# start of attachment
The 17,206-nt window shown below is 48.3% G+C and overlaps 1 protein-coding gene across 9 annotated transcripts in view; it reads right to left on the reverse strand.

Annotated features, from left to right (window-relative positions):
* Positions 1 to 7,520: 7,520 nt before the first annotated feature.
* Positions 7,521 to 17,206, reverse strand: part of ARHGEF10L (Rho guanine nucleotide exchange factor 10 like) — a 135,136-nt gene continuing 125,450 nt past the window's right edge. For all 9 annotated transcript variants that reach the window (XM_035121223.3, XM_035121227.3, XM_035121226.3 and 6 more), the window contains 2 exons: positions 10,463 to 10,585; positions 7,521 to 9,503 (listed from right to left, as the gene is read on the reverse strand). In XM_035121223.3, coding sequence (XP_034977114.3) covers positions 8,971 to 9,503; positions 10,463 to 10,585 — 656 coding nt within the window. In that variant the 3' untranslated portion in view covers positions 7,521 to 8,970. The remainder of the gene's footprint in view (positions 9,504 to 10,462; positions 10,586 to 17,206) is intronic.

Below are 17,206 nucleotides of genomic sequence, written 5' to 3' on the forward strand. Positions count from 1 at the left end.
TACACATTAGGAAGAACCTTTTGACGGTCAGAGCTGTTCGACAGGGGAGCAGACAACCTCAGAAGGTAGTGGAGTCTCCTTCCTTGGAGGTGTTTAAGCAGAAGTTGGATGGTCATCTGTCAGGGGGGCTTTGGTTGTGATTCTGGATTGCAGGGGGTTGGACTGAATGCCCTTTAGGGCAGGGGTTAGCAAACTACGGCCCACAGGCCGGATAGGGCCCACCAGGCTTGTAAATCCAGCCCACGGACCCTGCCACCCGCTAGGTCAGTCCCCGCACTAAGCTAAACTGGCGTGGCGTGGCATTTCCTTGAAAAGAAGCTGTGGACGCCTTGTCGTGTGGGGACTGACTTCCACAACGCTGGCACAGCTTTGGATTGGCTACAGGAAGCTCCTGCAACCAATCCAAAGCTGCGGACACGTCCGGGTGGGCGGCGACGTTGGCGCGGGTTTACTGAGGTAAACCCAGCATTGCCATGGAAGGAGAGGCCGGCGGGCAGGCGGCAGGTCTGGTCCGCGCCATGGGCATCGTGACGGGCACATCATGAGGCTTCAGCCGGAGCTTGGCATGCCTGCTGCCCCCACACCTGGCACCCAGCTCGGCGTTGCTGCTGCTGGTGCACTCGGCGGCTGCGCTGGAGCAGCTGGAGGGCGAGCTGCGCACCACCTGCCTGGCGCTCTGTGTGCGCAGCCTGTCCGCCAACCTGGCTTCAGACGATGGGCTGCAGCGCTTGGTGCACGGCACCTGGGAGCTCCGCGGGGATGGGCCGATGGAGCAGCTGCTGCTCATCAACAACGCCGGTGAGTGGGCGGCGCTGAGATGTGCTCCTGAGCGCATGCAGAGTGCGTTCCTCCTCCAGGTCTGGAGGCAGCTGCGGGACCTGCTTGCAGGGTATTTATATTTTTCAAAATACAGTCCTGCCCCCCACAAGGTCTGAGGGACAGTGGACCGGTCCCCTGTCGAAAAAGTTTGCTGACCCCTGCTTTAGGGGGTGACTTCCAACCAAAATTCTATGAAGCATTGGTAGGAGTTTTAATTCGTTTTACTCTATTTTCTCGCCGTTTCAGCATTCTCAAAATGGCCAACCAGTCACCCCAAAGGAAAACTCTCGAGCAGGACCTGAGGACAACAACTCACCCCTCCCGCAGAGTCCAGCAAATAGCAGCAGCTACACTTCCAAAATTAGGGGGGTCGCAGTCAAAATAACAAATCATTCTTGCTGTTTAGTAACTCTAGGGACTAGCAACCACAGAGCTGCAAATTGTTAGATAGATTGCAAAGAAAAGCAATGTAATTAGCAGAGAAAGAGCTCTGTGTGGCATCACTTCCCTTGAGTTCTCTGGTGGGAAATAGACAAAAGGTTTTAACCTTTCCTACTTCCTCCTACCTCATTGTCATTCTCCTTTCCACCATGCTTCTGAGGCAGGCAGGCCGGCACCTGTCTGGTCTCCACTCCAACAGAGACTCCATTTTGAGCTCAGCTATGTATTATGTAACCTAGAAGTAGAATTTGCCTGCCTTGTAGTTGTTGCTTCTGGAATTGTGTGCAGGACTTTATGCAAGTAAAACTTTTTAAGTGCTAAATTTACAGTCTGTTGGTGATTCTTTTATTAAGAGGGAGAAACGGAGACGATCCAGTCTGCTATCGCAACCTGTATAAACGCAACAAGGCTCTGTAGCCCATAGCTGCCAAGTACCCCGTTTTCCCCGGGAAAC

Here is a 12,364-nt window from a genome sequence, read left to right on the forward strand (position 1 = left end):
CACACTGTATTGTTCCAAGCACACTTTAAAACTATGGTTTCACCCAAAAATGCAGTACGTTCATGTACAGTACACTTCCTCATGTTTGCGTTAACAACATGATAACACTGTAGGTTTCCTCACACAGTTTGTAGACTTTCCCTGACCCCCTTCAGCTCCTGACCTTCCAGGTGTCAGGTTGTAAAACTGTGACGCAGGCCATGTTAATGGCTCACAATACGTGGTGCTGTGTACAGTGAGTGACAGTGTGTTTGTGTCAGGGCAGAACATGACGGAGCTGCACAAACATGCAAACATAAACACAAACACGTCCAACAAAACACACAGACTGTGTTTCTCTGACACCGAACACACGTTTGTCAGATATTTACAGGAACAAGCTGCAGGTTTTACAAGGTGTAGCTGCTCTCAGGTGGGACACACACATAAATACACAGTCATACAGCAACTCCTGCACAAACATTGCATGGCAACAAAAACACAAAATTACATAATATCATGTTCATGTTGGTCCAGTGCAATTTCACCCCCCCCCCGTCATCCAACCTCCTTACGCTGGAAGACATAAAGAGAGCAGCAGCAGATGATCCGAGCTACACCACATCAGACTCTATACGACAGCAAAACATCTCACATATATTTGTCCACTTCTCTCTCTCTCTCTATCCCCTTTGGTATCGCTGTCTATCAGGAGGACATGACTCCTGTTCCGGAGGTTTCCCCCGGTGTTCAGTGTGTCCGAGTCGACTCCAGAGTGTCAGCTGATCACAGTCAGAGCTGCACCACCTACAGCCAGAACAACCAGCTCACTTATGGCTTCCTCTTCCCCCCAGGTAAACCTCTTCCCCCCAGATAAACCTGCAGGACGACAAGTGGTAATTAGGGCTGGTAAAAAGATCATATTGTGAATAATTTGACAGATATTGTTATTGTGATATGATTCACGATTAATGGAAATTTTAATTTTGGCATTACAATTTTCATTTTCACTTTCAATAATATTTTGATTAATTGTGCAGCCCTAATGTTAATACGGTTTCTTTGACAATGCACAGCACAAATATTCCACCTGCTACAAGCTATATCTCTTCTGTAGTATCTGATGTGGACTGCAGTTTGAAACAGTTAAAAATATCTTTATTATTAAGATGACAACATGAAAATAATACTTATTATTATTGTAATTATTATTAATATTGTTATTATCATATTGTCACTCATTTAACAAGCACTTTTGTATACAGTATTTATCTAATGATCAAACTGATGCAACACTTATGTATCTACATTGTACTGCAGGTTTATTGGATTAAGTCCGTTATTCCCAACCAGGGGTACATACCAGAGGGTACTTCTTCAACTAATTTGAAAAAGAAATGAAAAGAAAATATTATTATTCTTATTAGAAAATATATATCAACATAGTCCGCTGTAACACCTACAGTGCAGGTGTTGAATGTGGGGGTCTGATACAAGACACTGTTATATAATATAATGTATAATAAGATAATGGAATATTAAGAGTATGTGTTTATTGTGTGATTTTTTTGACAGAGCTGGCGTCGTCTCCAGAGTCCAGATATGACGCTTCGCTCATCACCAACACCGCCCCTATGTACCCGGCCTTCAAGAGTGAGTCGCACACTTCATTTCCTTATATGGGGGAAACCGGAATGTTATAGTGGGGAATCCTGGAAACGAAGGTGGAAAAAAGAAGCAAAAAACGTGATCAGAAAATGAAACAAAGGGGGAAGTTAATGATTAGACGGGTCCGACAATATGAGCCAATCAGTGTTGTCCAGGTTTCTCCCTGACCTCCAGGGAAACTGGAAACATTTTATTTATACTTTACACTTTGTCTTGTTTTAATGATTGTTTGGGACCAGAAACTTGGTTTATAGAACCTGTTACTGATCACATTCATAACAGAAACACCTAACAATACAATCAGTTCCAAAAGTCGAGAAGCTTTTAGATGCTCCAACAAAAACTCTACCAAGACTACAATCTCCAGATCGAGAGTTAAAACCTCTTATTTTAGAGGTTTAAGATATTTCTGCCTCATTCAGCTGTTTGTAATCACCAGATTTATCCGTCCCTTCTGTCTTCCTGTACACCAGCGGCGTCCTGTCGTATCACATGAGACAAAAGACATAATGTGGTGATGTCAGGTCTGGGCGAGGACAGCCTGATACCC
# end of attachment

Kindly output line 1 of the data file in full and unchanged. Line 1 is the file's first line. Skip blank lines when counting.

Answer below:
The 17,206-nt window shown below is 48.3% G+C and overlaps 1 protein-coding gene across 9 annotated transcripts in view; it reads right to left on the reverse strand.